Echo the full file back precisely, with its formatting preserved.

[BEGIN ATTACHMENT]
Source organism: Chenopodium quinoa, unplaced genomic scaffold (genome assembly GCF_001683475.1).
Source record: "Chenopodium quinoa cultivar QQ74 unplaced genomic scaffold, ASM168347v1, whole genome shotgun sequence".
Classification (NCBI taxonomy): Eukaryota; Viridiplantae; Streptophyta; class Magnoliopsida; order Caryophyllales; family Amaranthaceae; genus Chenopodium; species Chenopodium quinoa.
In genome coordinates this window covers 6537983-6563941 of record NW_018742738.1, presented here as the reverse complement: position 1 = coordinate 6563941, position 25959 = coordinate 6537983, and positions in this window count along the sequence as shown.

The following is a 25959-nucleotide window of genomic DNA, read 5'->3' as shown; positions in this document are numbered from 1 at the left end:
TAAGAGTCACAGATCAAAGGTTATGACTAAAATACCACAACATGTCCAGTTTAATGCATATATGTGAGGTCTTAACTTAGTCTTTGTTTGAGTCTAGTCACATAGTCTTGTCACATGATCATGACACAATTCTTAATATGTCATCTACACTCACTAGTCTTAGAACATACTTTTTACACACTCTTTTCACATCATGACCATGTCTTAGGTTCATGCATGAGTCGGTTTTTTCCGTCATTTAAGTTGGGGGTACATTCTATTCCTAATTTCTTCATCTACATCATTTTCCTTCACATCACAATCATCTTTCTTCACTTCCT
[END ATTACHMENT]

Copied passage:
Source organism: Chenopodium quinoa, unplaced genomic scaffold (genome assembly GCF_001683475.1).
Source record: "Chenopodium quinoa cultivar QQ74 unplaced genomic scaffold, ASM168347v1, whole genome shotgun sequence".
Classification (NCBI taxonomy): Eukaryota; Viridiplantae; Streptophyta; class Magnoliopsida; order Caryophyllales; family Amaranthaceae; genus Chenopodium; species Chenopodium quinoa.
In genome coordinates this window covers 6537983-6563941 of record NW_018742738.1, presented here as the reverse complement: position 1 = coordinate 6563941, position 25959 = coordinate 6537983, and positions in this window count along the sequence as shown.

The following is a 25959-nucleotide window of genomic DNA, read 5'->3' as shown; positions in this document are numbered from 1 at the left end:
TAAGAGTCACAGATCAAAGGTTATGACTAAAATACCACAACATGTCCAGTTTAATGCATATATGTGAGGTCTTAACTTAGTCTTTGTTTGAGTCTAGTCACATAGTCTTGTCACATGATCATGACACAATTCTTAATATGTCATCTACACTCACTAGTCTTAGAACATACTTTTTACACACTCTTTTCACATCATGACCATGTCTTAGGTTCATGCATGAGTCGGTTTTTTCCGTCATTTAAGTTGGGGGTACATTCTATTCCTAATTTCTTCATCTACATCATTTTCCTTCACATCACAATCATCTTTCTTCACTTCCT